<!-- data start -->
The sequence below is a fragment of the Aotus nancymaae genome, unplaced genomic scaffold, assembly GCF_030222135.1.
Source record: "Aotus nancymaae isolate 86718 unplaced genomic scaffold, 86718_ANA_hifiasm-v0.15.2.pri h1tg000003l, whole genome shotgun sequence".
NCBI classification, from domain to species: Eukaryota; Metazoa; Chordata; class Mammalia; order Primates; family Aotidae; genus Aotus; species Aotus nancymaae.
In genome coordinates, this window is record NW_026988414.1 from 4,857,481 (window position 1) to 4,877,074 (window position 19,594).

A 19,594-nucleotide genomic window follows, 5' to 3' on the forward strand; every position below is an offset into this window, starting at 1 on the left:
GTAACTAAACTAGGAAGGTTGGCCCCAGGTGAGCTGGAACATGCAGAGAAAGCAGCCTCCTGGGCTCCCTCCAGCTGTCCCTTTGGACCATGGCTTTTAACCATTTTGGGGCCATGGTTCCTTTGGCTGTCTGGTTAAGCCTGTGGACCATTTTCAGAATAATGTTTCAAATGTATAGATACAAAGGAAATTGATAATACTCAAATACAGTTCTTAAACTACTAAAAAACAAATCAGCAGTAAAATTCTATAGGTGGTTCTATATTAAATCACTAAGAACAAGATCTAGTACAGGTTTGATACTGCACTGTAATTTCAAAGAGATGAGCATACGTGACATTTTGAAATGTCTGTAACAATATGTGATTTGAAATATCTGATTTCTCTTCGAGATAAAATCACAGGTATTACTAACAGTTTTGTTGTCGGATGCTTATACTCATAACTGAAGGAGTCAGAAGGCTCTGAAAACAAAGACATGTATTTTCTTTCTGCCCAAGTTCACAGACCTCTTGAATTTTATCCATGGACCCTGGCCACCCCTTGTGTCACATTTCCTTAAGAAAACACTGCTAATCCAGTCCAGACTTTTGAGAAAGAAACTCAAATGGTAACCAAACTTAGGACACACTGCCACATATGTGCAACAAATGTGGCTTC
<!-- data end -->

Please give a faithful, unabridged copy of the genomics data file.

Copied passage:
The sequence below is a fragment of the Aotus nancymaae genome, unplaced genomic scaffold, assembly GCF_030222135.1.
Source record: "Aotus nancymaae isolate 86718 unplaced genomic scaffold, 86718_ANA_hifiasm-v0.15.2.pri h1tg000003l, whole genome shotgun sequence".
NCBI classification, from domain to species: Eukaryota; Metazoa; Chordata; class Mammalia; order Primates; family Aotidae; genus Aotus; species Aotus nancymaae.
In genome coordinates, this window is record NW_026988414.1 from 4,857,481 (window position 1) to 4,877,074 (window position 19,594).

A 19,594-nucleotide genomic window follows, 5' to 3' on the forward strand; every position below is an offset into this window, starting at 1 on the left:
GTAACTAAACTAGGAAGGTTGGCCCCAGGTGAGCTGGAACATGCAGAGAAAGCAGCCTCCTGGGCTCCCTCCAGCTGTCCCTTTGGACCATGGCTTTTAACCATTTTGGGGCCATGGTTCCTTTGGCTGTCTGGTTAAGCCTGTGGACCATTTTCAGAATAATGTTTCAAATGTATAGATACAAAGGAAATTGATAATACTCAAATACAGTTCTTAAACTACTAAAAAACAAATCAGCAGTAAAATTCTATAGGTGGTTCTATATTAAATCACTAAGAACAAGATCTAGTACAGGTTTGATACTGCACTGTAATTTCAAAGAGATGAGCATACGTGACATTTTGAAATGTCTGTAACAATATGTGATTTGAAATATCTGATTTCTCTTCGAGATAAAATCACAGGTATTACTAACAGTTTTGTTGTCGGATGCTTATACTCATAACTGAAGGAGTCAGAAGGCTCTGAAAACAAAGACATGTATTTTCTTTCTGCCCAAGTTCACAGACCTCTTGAATTTTATCCATGGACCCTGGCCACCCCTTGTGTCACATTTCCTTAAGAAAACACTGCTAATCCAGTCCAGACTTTTGAGAAAGAAACTCAAATGGTAACCAAACTTAGGACACACTGCCACATATGTGCAACAAATGTGGCTTC